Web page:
by Calculated Risk on 9/13/2021 08:10:00 AM
These indicators are mostly for travel and entertainment. It will interesting to watch these sectors recover as the pandemic subsides.
The TSA is providing daily travel numbers.
This data is as of September 12th.
This data shows the 7-day average of daily total traveler throughput from the TSA for 2019 (Light Blue), 2020 (Blue) and 2021 (Red).
The dashed line is the percent of 2019 for the seven day average.
The 7-day average is down 23.2% from the same day in 2019 (76.8% of 2019). (Dashed line)
The second graph shows the 7-day average of the year-over-year change in diners as tabulated by OpenTable for the US and several selected cities.
This data is updated through September 11, 2021.
This data is “a sample of restaurants on the OpenTable network across all channels: online reservations, phone reservations, and walk-ins. For year-over-year comparisons by day, we compare to the same day of the week from the same week in the previous year.”
Note that this data is for “only the restaurants that have chosen to reopen in a given market”. Since some restaurants have not reopened, the actual year-over-year decline is worse than shown.
Dining picked up for the Labor Day weekend, but declined after the holiday. The 7-day average for the US is down 6% compared to 2019.
Note that the data is usually noisy week-to-week and depends on when blockbusters are released.
Movie ticket sales were at $162 million last week, down only about 5% from the median for the week due to the blockbuster “Shang-Chi and the Legend of the Ten Rings”.
The red line is for 2021, black is 2020, blue is the median, dashed purple is 2019, and dashed light blue is for 2009 (the worst year on record for hotels prior to 2020).
Occupancy is above the horrible 2009 levels. With solid leisure travel, the Summer months and Labor Day had decent occupancy – but it is uncertain what will happen in the Fall with business travel.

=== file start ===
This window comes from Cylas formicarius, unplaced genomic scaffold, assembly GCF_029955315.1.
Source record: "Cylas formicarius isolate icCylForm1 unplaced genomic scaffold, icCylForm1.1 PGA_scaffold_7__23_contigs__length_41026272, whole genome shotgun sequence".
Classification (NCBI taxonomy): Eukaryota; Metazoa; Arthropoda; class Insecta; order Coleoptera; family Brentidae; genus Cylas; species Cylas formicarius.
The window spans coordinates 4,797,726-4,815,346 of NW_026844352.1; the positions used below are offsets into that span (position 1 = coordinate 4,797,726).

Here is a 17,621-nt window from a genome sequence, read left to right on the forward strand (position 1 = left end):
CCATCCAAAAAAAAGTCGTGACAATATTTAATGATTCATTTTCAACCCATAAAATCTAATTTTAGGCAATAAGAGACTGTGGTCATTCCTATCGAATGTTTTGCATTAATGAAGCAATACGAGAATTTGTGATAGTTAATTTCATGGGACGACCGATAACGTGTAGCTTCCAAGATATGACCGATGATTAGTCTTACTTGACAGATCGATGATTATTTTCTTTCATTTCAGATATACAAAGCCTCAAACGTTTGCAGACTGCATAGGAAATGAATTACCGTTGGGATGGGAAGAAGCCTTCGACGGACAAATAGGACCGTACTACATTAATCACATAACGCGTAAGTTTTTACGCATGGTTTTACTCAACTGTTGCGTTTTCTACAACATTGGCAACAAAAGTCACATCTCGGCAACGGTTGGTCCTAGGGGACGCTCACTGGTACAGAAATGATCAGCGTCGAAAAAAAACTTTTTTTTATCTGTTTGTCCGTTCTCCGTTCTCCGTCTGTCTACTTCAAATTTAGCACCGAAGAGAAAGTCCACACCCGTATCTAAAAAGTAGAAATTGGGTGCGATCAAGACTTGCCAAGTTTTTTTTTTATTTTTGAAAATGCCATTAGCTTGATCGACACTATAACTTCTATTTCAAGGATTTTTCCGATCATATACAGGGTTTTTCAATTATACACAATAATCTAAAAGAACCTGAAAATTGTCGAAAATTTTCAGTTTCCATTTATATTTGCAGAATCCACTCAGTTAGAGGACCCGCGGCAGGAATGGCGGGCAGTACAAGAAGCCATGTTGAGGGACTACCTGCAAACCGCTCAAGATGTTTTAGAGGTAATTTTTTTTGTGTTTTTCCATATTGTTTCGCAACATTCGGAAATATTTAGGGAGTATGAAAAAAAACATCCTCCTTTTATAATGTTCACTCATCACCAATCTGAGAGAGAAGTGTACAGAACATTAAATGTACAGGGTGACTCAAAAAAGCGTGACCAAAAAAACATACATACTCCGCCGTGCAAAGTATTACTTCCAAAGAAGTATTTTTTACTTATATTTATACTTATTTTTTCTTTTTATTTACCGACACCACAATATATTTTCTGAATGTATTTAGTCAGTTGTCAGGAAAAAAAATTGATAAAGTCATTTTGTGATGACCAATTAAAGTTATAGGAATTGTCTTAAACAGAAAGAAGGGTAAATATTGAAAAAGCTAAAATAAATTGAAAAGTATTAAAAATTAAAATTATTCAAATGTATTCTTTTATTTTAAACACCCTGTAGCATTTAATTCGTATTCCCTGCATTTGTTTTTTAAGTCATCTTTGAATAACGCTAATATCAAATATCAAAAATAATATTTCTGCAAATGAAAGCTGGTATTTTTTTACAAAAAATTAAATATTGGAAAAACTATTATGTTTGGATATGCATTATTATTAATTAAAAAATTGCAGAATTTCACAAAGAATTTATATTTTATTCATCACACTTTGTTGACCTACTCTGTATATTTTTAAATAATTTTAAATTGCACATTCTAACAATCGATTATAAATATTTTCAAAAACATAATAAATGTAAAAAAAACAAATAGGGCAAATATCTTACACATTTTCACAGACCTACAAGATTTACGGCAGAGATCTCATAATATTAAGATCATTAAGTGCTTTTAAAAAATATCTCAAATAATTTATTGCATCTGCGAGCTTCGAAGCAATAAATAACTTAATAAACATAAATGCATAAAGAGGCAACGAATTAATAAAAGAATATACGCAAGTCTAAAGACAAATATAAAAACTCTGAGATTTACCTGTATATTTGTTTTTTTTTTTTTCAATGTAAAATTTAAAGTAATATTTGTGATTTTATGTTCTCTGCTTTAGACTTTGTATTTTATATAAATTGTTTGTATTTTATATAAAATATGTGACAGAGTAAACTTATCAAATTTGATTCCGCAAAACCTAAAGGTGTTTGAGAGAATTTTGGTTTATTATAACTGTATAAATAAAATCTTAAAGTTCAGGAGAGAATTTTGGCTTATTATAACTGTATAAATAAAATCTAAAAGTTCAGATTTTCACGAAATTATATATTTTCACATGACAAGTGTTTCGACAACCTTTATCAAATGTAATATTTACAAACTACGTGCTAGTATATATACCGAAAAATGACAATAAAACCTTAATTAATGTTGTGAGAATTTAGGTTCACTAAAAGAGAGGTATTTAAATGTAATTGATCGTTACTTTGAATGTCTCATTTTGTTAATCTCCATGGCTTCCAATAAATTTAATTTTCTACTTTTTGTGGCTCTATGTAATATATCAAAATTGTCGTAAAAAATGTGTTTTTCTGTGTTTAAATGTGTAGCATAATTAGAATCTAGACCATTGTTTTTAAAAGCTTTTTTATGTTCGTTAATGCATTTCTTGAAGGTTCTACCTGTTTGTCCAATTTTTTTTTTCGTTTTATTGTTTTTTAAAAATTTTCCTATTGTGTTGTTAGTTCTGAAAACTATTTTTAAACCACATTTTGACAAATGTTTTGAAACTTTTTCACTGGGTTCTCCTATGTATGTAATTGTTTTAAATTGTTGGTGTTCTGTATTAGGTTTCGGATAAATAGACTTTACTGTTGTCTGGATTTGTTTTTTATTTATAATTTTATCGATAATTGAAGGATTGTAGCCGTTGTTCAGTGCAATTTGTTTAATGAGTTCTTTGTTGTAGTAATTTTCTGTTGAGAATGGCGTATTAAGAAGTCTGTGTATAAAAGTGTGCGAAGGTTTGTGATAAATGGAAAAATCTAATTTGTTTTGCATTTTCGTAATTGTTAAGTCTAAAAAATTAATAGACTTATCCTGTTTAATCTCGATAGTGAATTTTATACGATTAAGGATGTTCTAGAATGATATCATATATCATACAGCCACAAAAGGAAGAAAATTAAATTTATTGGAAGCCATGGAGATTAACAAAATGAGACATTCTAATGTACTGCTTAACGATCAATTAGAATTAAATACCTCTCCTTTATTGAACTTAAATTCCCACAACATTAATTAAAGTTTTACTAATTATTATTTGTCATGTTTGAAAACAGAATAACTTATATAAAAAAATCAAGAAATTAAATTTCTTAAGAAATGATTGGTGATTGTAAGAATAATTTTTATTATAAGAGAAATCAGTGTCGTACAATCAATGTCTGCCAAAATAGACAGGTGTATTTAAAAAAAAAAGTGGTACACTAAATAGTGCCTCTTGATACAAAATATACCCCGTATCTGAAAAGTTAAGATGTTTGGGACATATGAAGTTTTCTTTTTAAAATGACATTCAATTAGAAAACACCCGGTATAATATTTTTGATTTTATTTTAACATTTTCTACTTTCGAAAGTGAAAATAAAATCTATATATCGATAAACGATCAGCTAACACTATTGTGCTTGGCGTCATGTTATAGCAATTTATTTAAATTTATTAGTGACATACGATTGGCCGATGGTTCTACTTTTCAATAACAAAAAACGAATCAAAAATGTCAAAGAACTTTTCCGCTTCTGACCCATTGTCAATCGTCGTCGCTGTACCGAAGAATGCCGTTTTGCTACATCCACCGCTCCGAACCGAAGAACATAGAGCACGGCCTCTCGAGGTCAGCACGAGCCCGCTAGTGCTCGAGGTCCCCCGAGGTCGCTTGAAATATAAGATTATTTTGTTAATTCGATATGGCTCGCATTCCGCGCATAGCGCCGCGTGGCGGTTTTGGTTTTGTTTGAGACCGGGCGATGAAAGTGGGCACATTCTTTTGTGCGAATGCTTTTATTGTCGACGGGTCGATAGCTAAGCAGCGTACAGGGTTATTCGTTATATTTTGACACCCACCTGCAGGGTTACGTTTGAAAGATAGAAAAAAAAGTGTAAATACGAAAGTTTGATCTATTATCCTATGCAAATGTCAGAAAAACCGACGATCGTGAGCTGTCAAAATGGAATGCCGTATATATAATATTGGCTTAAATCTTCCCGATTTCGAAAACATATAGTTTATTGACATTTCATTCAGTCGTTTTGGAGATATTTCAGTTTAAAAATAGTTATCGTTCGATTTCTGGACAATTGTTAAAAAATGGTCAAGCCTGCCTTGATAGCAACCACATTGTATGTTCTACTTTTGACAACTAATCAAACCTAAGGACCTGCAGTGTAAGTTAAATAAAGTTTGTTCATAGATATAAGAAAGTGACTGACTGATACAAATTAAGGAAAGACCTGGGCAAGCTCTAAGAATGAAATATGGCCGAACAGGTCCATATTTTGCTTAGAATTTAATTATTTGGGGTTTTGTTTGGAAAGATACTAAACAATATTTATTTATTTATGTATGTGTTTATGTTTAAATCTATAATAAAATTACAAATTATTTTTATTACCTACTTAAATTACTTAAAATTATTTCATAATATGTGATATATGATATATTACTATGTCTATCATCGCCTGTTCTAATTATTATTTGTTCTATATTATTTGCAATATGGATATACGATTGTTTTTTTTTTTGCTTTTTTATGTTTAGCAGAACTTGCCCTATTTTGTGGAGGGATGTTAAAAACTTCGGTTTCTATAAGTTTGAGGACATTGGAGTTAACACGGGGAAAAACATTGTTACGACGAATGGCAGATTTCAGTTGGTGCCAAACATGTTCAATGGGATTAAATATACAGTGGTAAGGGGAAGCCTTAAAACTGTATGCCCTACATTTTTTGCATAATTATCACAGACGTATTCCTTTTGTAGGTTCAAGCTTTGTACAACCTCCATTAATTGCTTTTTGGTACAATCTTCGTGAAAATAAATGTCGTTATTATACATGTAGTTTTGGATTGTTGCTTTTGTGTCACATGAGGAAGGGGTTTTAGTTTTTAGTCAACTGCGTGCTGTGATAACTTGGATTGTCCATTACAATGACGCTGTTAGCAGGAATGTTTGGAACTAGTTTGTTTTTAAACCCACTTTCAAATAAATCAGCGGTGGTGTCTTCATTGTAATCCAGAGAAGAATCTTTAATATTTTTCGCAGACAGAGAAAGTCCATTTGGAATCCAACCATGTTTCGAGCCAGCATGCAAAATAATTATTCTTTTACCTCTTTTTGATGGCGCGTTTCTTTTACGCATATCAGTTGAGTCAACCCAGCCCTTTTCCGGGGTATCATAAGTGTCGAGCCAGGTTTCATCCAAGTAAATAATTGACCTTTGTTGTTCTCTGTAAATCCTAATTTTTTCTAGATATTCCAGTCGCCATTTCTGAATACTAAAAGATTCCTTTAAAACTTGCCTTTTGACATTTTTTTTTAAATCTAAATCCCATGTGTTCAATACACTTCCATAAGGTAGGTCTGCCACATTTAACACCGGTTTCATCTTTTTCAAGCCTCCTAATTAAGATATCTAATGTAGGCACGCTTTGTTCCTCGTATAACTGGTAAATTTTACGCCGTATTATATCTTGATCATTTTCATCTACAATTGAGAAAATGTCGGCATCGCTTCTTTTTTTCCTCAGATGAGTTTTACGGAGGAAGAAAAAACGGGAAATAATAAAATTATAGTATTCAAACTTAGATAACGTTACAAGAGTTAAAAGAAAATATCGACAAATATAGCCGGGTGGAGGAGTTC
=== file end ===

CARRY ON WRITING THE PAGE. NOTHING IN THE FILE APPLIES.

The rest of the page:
This data is through September 4th. The occupancy rate was unchanged compared to the same week in 2019, boosted by Labor Day demand and Hurricane Ida. Note: Occupancy was up year-over-year, since occupancy declined sharply at the onset of the pandemic.
Notes: Y-axis doesn’t start at zero to better show the seasonal change.
—– Gasoline Supplied: Energy Information Administration —–
Blue is for 2020. Red is for 2021.
As of September 3rd, gasoline supplied was down 2.0% compared to the same week in 2019.
There have been five weeks so far this year when gasoline supplied was up compared to the same week in 2019.
This graph is from Apple mobility. From Apple: “This data is generated by counting the number of requests made to Apple Maps for directions in select countries/regions, sub-regions, and cities.” This is just a general guide – people that regularly commute probably don’t ask for directions.
There is also some great data on mobility from the Dallas Fed Mobility and Engagement Index. However the index is set “relative to its weekday-specific average over January-February”, and is not seasonally adjusted, so we can’t tell if an increase in mobility is due to recovery or just the normal increase in the Spring and Summer.
The graph is the running 7-day average to remove the impact of weekends.
IMPORTANT: All data is relative to January 13, 2020. This data is NOT Seasonally Adjusted. People walk and drive more when the weather is nice, so I’m just using the transit data.
According to the Apple data directions requests, public transit in the 7 day average for the US is at 115% of the January 2020 level.
Here is some interesting data on New York subway usage (HT BR).
This graph is from Todd W Schneider. This is weekly data since 2015.
This data is through Friday, September 10th.
Schneider has graphs for each borough, and links to all the data sources.
He notes: “Data updates weekly from the MTA’s public turnstile data, usually on Saturday mornings”.